2. Use the slider to set the print quality. The Cura software displays the print duration for minimum and maximum print quality. The field above the Save to Disk button displays estimated print time and material required for the currently selected quality.
For a quick print of a draft, pull the slider to the left. If you need maximum quality and time is not as important as quality, move the slider to the right – to Maximum Quality.
Cura 3D now calculates layer height, print speed and other settings according to the quality you selected.
And: Cura 3D remembers these two settings and defaults to them when you open a new model.
Cura 3D Tutorial – Basics – Step 5: Generate a G-code file
For this first Cura lesson we are almost finished. The last step is saving the model in a printable gcode file.
1. Click the Save to Disk button or select File > Save.
2. Enter a file name and the folder where the file is stored. You may store the file on the SD card you use to transfer the file to your 3D printer; we usually first store the file on the hard disk and then copy it to the SD card.
3. Select GCode File (*.gcode) and click Save.
4. Copy the file on a SD card and insert that in your 3D printer’s SD slot.
Cura 3D Tutorial – Lesson 2: Cura Software Settings
In lesson 2 of this Cura tutorial for beginners, you’ll learn how to finetune the Cura software: quality, material, speed, cooling, support & platform adhesion.
While the basic print settings of the Cura software are fine to start with, the Advanced settings give you more control over the output. Basically, there are two ways to access the Advanced settings:
1. through the tabs in the Print Setup pane on the right-hand side of the Cura window,
2. through the Preferences > Machine settings.
The Print Setup pane contains the most important settings, while in the Preference > Machine dialog you have access to all the print settings – and you can select to have some of these settings displayed on the Print Setup pane, too.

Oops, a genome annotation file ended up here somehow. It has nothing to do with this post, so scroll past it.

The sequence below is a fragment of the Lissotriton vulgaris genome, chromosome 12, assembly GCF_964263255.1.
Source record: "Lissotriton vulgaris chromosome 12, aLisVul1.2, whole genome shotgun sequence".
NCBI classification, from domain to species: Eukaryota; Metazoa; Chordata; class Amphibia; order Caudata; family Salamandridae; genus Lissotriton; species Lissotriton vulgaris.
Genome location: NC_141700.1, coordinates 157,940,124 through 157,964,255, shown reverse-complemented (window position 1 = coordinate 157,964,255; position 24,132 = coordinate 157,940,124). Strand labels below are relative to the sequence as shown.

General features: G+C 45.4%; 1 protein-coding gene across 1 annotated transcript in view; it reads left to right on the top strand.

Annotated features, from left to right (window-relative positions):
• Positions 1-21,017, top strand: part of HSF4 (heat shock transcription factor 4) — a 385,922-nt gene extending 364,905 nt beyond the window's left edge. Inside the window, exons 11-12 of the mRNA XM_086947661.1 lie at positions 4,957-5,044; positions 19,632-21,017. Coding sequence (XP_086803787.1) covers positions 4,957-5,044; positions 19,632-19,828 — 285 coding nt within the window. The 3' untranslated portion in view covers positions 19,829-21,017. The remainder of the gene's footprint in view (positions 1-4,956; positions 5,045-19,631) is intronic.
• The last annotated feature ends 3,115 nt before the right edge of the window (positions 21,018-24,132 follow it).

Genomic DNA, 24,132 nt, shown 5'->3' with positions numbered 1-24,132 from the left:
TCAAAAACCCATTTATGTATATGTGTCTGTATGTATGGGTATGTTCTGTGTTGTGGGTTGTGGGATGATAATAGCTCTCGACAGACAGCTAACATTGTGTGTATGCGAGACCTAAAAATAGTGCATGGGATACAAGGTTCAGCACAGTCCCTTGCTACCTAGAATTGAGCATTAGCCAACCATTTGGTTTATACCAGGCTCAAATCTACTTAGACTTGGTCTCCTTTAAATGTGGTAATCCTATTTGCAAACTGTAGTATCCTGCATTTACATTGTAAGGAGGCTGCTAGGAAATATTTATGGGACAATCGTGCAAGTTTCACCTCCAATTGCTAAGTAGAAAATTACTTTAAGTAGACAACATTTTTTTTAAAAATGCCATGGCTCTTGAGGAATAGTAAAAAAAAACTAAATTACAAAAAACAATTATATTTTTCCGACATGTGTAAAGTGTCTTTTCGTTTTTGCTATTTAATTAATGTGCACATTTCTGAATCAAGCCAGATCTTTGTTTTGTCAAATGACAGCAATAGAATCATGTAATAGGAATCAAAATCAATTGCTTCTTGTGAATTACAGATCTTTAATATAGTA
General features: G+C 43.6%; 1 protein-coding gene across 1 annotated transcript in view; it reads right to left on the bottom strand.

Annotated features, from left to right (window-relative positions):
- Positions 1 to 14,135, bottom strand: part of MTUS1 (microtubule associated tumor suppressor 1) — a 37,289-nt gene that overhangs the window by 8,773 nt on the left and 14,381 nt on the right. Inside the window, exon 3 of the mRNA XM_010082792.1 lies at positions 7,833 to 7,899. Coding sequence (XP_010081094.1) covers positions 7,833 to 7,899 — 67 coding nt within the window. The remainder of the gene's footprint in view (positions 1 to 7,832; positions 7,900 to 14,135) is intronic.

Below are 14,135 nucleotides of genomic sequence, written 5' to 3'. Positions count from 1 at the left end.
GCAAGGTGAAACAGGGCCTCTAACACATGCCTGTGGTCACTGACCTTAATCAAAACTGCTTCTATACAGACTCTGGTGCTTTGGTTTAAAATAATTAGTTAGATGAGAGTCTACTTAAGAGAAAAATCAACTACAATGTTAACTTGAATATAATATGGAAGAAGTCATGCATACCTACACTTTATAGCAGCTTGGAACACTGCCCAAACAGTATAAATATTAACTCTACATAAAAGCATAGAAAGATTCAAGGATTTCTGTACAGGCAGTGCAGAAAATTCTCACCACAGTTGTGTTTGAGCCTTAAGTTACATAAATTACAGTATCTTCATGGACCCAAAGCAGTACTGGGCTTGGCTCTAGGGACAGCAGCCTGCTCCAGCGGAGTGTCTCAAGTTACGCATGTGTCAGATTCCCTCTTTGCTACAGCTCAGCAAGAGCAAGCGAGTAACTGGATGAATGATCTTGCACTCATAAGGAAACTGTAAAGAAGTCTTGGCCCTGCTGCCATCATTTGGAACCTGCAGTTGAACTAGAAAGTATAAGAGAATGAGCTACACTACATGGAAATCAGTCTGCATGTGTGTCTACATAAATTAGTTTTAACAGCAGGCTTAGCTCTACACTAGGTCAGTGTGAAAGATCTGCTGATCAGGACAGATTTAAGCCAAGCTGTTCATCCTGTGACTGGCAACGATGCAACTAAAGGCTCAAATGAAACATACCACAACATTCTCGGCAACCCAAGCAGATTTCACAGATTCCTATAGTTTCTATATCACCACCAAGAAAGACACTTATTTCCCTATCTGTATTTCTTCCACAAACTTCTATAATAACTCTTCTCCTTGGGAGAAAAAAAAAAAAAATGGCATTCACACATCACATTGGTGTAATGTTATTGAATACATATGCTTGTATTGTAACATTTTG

Let’s start with the Print Setup pane.
Cura 3D Tutorial – Settings – Step 1: Quality settings
1. In the Mode field, select Advanced instead of Simple. Below Print Setup, a number of tabs for Quality, Material etc. settings are displayed.
2. Click Quality to define the surface quality of your 3D printed object.
3. Layer Height is by default 0.1 mm. If your printer supports thinner layers, you decrease the height to get smoother surfaces – that will increase print time, however.
4. The Shell Thickness setting of Cura 3D determines the thickness of the walls of the object. It has to be an integer multiple (1x, 2x, 3x, etc.) of the nozzle diameter. A thickness setting of 0.8 mm means that walls will be 2 lines wide (as the nozzle of our Ultimaker 2 printer has a diameter of 0.4 mm).
5. The Bottom/Top Pattern can be either Lines or Concentric.
6. The Bottom/Top Thickness is usually also set to 0.8 mm. If you print an object with a large flat top, you may want to print more layers in order to close the top surface completely. This avoids the unwanted „pillowing“ effect. As the Bottom/Top Thickness setting is not by default in the Print Setup pane, you first have to open Preferences > Machine and check Bottom/Top Thickness – now the setting will be displayed in the Print Setup, so you can increase the value (again in integer multiples of the nozzle diameter)..
Cura 3D Tutorial – Settings – Step 2: Material settings
1. Usually, there is only the Retraction option in the Material section. We recommend that you leave Retraction turned on. Retraction means that the filament will be retracted, i.e., pulled back, when the printer nozzles moves over an area that is not printed. This way, no filament will come out of the nozzle. There will be no „stringing“ – no thin threads of plastic between the printed parts of your object.
2. If you wish to change other material settings, open Preferences > Machine and check the settings you need to change. When you use a Ultimaker Original or Original+ you need to set the correct Printing Temperature and Bed Temperature (if you have a heated print bed). For the Ultimaker 2 series, you set the temperatures through material profiles in the printer itself (not in the Cura software).
The recommend temperature settings for PLA are a Printing Temperature of 210 Infill Thickness C and a Bed Temperature of 60°C; for ABS set the Printing Temperature to 250°C and the Bed Temperature to 90°C.
3. Usually, there is no need to change the default Diameter and Flow values. If you have to do so, enable the settings under Preferences > Machine.
Original Ultimaker filaments have a diameter of 2.85 mm. If you use filament from other providers, the diameter may differ. Measure the diameter using a caliper and enter the value in the Diameter option.